Thus we see that this feast was one created by Judas Maccabeus to celebrate this momentous event.  This took place in about 164 B.C.  The Jews were still keeping this feast at the time of John 10.  This does not mean that they thought that the holiday was inspired, as the feasts commanded by the Scriptures were.  We keep holidays such as Memorial Day, Labor Day, and Thanksgiving Day, and yet we never claim that these are inspired.  The Israelites of that time need not have thought either that the Feast of Dedication was inspired.  Rather, it was a national holiday, with patriotic feelings attached to it, much like our Fourth of July in the United States.

We read that the Lord was in Jerusalem at the time of this holiday.  This does not necessarily mean that He was celebrating this holiday, or that God gives His approval to man-made holidays.  Really, I don’t think we can determine anything either way from this passage, for all it says is that He was in Jerusalem at this time.  As to whether He recognized the feast or not, we can only speculate.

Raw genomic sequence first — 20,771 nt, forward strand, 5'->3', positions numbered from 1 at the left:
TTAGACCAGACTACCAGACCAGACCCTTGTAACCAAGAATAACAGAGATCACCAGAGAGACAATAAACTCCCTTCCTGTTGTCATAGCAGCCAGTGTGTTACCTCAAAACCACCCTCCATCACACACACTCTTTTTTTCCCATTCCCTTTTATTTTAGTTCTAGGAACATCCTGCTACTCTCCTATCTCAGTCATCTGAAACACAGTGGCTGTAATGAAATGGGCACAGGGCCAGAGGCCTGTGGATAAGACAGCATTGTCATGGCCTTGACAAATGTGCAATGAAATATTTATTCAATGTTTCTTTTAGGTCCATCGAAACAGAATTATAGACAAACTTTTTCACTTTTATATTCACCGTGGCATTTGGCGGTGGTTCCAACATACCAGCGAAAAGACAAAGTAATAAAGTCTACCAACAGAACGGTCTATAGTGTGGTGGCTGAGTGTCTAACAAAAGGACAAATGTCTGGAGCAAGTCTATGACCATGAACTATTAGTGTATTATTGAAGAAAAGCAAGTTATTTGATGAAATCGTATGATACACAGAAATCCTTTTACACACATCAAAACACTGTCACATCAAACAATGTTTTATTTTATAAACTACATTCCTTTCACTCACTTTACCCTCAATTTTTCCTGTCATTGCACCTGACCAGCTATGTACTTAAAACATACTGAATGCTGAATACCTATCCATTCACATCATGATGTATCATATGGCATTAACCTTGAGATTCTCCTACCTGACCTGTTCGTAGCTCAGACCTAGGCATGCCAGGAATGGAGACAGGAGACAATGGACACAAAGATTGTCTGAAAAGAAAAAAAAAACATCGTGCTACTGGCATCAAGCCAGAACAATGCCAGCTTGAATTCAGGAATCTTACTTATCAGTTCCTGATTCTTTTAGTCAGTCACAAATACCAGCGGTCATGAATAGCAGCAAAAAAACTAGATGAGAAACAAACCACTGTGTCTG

The passage says that the Feast of Dedication was in the winter.  Indeed, we know from I Maccabees that it was in the month Casleu (or Chisleu,) which on our calendar is December.  Yet we should not think of winter as we might have it in the Midwestern United States.  Israel in the winter at night would typically only get down to about forty degrees Fahrenheit even in the dead of winter.  It would be an almost unheard of thing for them to see any snow there.  I heard (but didn’t confirm) this last winter that it snowed in Jerusalem, and it was an utter disaster.  No one in that city had the least idea how to deal with driving in snow or anything else, and probably many of them had never seen snow in their lives.  Whether or not that was true, the fact is that, although in this passage it was winter, it probably was not very cold at all, especially during the day.

23.  And Jesus walked in the temple, in Solomon’s porch.